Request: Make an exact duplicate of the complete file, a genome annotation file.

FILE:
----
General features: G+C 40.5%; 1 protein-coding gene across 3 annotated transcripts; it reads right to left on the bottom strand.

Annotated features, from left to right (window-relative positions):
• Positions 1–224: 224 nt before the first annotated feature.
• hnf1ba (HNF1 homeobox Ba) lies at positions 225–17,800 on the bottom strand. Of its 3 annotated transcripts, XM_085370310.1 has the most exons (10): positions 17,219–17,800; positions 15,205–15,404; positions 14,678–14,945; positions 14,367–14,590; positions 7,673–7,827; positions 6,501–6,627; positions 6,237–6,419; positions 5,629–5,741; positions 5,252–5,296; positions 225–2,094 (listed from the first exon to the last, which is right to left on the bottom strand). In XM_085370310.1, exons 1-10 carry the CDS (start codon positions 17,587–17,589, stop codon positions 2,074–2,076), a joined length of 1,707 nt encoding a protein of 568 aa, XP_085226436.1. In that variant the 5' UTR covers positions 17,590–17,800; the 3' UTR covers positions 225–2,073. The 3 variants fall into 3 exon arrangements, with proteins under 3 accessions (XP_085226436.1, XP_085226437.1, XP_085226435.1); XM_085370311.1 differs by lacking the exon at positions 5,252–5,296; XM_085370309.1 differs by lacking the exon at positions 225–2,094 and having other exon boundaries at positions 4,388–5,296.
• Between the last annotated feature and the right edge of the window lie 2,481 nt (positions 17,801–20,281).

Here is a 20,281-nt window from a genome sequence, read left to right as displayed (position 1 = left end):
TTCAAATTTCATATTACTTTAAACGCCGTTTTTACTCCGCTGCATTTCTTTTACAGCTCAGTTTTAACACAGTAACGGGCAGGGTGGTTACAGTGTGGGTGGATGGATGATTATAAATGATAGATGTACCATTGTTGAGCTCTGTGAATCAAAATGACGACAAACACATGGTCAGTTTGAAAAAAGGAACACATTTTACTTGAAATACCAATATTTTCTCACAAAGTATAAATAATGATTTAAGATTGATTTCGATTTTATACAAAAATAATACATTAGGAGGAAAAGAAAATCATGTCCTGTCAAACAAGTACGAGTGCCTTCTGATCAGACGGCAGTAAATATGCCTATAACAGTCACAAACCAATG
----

General features: G+C 40.5%; 1 protein-coding gene across 3 annotated transcripts; it reads right to left on the bottom strand.

Annotated features, from left to right (window-relative positions):
• Positions 1–224: 224 nt before the first annotated feature.
• hnf1ba (HNF1 homeobox Ba) lies at positions 225–17,800 on the bottom strand. Of its 3 annotated transcripts, XM_085370310.1 has the most exons (10): positions 17,219–17,800; positions 15,205–15,404; positions 14,678–14,945; positions 14,367–14,590; positions 7,673–7,827; positions 6,501–6,627; positions 6,237–6,419; positions 5,629–5,741; positions 5,252–5,296; positions 225–2,094 (listed from the first exon to the last, which is right to left on the bottom strand). In XM_085370310.1, exons 1-10 carry the CDS (start codon positions 17,587–17,589, stop codon positions 2,074–2,076), a joined length of 1,707 nt encoding a protein of 568 aa, XP_085226436.1. In that variant the 5' UTR covers positions 17,590–17,800; the 3' UTR covers positions 225–2,073. The 3 variants fall into 3 exon arrangements, with proteins under 3 accessions (XP_085226436.1, XP_085226437.1, XP_085226435.1); XM_085370311.1 differs by lacking the exon at positions 5,252–5,296; XM_085370309.1 differs by lacking the exon at positions 225–2,094 and having other exon boundaries at positions 4,388–5,296.
• Between the last annotated feature and the right edge of the window lie 2,481 nt (positions 17,801–20,281).

Here is a 20,281-nt window from a genome sequence, read left to right as displayed (position 1 = left end):
TTCAAATTTCATATTACTTTAAACGCCGTTTTTACTCCGCTGCATTTCTTTTACAGCTCAGTTTTAACACAGTAACGGGCAGGGTGGTTACAGTGTGGGTGGATGGATGATTATAAATGATAGATGTACCATTGTTGAGCTCTGTGAATCAAAATGACGACAAACACATGGTCAGTTTGAAAAAAGGAACACATTTTACTTGAAATACCAATATTTTCTCACAAAGTATAAATAATGATTTAAGATTGATTTCGATTTTATACAAAAATAATACATTAGGAGGAAAAGAAAATCATGTCCTGTCAAACAAGTACGAGTGCCTTCTGATCAGACGGCAGTAAATATGCCTATAACAGTCACAAACCAATG